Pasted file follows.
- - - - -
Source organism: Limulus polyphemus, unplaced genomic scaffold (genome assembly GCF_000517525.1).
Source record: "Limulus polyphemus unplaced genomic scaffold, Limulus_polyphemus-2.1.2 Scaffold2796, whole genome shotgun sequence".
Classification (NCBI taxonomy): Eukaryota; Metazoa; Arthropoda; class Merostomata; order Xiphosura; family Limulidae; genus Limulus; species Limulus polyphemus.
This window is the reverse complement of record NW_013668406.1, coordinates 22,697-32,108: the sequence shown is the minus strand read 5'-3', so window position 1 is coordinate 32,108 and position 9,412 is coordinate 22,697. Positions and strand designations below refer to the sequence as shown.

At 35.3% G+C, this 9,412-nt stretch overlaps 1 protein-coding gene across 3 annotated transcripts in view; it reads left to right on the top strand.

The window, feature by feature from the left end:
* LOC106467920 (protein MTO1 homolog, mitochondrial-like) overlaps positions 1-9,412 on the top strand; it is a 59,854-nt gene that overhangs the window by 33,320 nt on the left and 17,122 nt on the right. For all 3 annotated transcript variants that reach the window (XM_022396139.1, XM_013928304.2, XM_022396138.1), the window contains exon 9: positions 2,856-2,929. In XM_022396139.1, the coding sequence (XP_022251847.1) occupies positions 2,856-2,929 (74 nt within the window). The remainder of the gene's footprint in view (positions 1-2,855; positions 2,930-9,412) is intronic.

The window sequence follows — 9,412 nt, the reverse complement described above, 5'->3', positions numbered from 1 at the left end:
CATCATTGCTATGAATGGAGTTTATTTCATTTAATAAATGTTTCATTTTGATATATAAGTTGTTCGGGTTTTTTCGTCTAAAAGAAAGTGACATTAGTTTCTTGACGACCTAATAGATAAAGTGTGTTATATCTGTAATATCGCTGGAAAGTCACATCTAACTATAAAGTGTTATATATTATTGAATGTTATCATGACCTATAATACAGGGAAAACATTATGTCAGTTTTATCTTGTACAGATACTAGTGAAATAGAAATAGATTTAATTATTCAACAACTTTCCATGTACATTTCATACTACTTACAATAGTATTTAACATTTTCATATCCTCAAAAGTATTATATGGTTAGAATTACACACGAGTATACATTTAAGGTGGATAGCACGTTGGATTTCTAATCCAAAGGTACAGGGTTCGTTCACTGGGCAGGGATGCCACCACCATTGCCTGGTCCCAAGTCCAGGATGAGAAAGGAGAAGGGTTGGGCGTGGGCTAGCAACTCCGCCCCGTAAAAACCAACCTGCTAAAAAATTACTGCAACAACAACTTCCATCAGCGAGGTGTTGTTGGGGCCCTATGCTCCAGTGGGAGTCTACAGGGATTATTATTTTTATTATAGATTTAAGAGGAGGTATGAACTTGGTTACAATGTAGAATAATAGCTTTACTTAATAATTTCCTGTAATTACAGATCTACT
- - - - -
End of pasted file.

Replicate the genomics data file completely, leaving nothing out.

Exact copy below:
Source organism: Limulus polyphemus, unplaced genomic scaffold (genome assembly GCF_000517525.1).
Source record: "Limulus polyphemus unplaced genomic scaffold, Limulus_polyphemus-2.1.2 Scaffold2796, whole genome shotgun sequence".
Classification (NCBI taxonomy): Eukaryota; Metazoa; Arthropoda; class Merostomata; order Xiphosura; family Limulidae; genus Limulus; species Limulus polyphemus.
This window is the reverse complement of record NW_013668406.1, coordinates 22,697-32,108: the sequence shown is the minus strand read 5'-3', so window position 1 is coordinate 32,108 and position 9,412 is coordinate 22,697. Positions and strand designations below refer to the sequence as shown.

At 35.3% G+C, this 9,412-nt stretch overlaps 1 protein-coding gene across 3 annotated transcripts in view; it reads left to right on the top strand.

The window, feature by feature from the left end:
* LOC106467920 (protein MTO1 homolog, mitochondrial-like) overlaps positions 1-9,412 on the top strand; it is a 59,854-nt gene that overhangs the window by 33,320 nt on the left and 17,122 nt on the right. For all 3 annotated transcript variants that reach the window (XM_022396139.1, XM_013928304.2, XM_022396138.1), the window contains exon 9: positions 2,856-2,929. In XM_022396139.1, the coding sequence (XP_022251847.1) occupies positions 2,856-2,929 (74 nt within the window). The remainder of the gene's footprint in view (positions 1-2,855; positions 2,930-9,412) is intronic.

The window sequence follows — 9,412 nt, the reverse complement described above, 5'->3', positions numbered from 1 at the left end:
CATCATTGCTATGAATGGAGTTTATTTCATTTAATAAATGTTTCATTTTGATATATAAGTTGTTCGGGTTTTTTCGTCTAAAAGAAAGTGACATTAGTTTCTTGACGACCTAATAGATAAAGTGTGTTATATCTGTAATATCGCTGGAAAGTCACATCTAACTATAAAGTGTTATATATTATTGAATGTTATCATGACCTATAATACAGGGAAAACATTATGTCAGTTTTATCTTGTACAGATACTAGTGAAATAGAAATAGATTTAATTATTCAACAACTTTCCATGTACATTTCATACTACTTACAATAGTATTTAACATTTTCATATCCTCAAAAGTATTATATGGTTAGAATTACACACGAGTATACATTTAAGGTGGATAGCACGTTGGATTTCTAATCCAAAGGTACAGGGTTCGTTCACTGGGCAGGGATGCCACCACCATTGCCTGGTCCCAAGTCCAGGATGAGAAAGGAGAAGGGTTGGGCGTGGGCTAGCAACTCCGCCCCGTAAAAACCAACCTGCTAAAAAATTACTGCAACAACAACTTCCATCAGCGAGGTGTTGTTGGGGCCCTATGCTCCAGTGGGAGTCTACAGGGATTATTATTTTTATTATAGATTTAAGAGGAGGTATGAACTTGGTTACAATGTAGAATAATAGCTTTACTTAATAATTTCCTGTAATTACAGATCTACT